about the author
Youth Outreach Coordinator
HI – My name is Graham Bell. I have been an educator for the last 13 years, teaching at both primary and secondary levels in the UK and in international schools.
When Paul Collier speaks, the world tends to listen. The economics professor and author of three books, including “The Bottom Billion,” moves in high humanitarian circles. He gave up a Saturday morning to address a UN Youth and Student Association annual meeting to debate poverty, hunger and reaching the Millennium Development Goals. About 80 activists gathered in Oxford, UK for the 27 March meeting.
“Why am I here?” Collier asked the audience. “…because we need to build a critical mass of informed citizens.”
He said young people need to look forward to the world they will inherit. The biggest opportunity for the “bottom billion” — residents in countries with little-to-no economic growth over the past few decades — is to convert natural resources into sustained prosperity.
Collier said proper stewardship of resources, avoiding unchecked “plundering of the planet” on one hand and environmental romanticism on the other, was the best route to meeting the Millennium Development Goals. He outlined a five-step strategy to eradicate poverty.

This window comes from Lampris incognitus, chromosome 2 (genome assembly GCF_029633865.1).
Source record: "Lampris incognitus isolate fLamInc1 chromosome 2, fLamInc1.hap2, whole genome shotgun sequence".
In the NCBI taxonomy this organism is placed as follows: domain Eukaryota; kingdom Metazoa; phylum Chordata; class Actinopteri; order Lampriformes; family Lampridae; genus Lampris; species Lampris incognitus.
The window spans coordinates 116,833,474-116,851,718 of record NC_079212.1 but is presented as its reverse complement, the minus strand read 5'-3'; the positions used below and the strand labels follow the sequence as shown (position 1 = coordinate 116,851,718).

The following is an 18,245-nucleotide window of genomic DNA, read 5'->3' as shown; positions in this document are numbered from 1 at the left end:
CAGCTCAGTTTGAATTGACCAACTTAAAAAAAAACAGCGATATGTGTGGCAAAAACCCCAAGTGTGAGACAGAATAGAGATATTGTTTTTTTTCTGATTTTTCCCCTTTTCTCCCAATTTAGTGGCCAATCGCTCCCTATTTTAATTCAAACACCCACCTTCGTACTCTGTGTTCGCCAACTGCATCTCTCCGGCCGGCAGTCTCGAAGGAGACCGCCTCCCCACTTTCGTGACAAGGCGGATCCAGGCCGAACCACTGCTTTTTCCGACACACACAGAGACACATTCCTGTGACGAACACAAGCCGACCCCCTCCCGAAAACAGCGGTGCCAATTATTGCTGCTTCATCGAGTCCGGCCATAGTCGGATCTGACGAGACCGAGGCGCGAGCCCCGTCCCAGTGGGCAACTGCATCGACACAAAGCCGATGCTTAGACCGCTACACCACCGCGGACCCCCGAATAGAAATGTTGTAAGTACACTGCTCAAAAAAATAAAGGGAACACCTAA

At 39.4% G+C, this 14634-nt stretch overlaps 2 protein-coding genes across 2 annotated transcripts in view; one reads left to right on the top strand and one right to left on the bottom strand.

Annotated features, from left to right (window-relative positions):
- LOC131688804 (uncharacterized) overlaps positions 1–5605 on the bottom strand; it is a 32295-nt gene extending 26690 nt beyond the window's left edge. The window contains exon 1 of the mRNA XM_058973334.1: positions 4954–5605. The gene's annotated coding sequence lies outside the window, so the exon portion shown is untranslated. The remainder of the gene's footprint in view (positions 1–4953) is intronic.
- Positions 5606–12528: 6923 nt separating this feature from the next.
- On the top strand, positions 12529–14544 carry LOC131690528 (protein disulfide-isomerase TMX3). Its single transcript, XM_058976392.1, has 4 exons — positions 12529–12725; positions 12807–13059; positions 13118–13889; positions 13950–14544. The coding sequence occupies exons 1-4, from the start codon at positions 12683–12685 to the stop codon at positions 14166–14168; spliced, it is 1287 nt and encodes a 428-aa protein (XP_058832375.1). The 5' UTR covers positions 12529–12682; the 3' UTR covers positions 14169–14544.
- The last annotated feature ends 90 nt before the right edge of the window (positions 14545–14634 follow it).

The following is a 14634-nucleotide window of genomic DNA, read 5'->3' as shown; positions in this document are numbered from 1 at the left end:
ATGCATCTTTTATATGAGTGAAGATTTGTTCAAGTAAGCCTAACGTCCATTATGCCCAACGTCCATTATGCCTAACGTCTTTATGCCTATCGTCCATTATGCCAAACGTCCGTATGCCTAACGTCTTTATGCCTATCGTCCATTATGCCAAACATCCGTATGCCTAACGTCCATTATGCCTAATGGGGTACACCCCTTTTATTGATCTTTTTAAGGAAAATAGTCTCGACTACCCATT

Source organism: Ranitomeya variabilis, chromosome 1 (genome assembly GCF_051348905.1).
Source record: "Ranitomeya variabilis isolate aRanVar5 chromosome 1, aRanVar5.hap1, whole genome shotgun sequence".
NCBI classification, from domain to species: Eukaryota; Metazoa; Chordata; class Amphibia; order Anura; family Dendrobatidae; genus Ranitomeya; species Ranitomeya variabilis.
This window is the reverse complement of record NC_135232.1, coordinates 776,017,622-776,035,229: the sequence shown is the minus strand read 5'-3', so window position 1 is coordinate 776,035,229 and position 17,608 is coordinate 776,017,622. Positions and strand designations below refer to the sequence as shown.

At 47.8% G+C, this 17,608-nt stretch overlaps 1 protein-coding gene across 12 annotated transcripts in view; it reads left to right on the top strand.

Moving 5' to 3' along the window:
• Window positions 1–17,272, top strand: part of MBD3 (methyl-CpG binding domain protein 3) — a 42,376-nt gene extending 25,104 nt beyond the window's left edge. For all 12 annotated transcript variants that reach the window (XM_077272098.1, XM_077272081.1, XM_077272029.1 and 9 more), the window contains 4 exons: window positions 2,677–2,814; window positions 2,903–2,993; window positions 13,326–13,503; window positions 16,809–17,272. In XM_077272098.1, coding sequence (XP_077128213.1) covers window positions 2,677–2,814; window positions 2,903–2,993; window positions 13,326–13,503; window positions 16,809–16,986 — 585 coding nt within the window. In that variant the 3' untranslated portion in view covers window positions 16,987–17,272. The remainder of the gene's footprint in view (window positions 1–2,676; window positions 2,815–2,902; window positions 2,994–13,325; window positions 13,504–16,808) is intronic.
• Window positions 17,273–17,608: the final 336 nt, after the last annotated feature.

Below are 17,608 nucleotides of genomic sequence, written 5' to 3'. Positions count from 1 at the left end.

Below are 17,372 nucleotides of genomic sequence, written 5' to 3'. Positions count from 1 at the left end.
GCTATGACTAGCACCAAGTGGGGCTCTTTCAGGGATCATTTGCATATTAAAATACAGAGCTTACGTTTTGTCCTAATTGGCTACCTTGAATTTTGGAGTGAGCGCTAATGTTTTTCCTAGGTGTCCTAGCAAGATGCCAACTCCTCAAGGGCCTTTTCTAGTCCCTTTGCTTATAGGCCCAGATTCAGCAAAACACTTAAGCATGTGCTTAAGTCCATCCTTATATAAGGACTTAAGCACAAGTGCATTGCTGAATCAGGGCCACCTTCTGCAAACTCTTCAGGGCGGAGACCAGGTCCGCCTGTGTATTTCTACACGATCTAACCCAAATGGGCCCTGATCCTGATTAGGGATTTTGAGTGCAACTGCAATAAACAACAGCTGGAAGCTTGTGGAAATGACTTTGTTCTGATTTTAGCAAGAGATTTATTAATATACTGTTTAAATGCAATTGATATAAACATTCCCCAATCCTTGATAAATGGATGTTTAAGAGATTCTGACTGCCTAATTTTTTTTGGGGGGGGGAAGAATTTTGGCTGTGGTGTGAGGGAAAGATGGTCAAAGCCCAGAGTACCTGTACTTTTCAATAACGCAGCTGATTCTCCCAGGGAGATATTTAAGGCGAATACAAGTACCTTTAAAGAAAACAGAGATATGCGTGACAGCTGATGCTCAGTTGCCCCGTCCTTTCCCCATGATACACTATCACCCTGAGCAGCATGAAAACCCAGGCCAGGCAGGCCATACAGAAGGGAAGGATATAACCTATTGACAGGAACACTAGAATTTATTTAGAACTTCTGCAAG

Caroline Hurford, of the World Food Programme’s London liaison office, spoke next, taking up the challenge to build an informed society. Hurford highlighted WFP’s school feeding programmes, which currently reach 22 million children globally. Many students in the audience have already raised funds and awareness about hunger by filling the “Red Cup,” which is becoming famous across UK campuses.
“With your support, we can reach all 66 million children who attend school hungry across the developing world,” Hurford said.
Charged with engaging and organising young people in the fight against hunger, Isabella Hayward was elected the next UNSYA President at the conference. The 22-year-old attends the London School of Economics, is a WFP Student Ambassador, and is the Events Director for her university’s Student United Nations Society.
“It’s an issue that seems to be forgotten among other development goals,” Hayward said about fighting hunger. “If we are to achieve anything, people need food.”
The number of hungry people around the world is at an all-time high: 1.02 billion. With the help of young people leading the fight against hunger, the problem can be conquered.
The proof lies in recent events: When the 7.2 earthquake shook Haiti’s infrastructure and food security, students were among the first to help. Within a week of the quake, “Students Helping Haiti,” WFP’s fundraising campaign for young people, raised more than $30,000. Schools from 33 countries and nearly every continent joined the cause, and the campaign passed the $50,000-mark in March.
“It takes one generation to go from poverty to prosperity,” Collier said. The UNYSA attendees displayed enthusiasm, creativity and a passion for action — trademarks of a generation that will make change happen.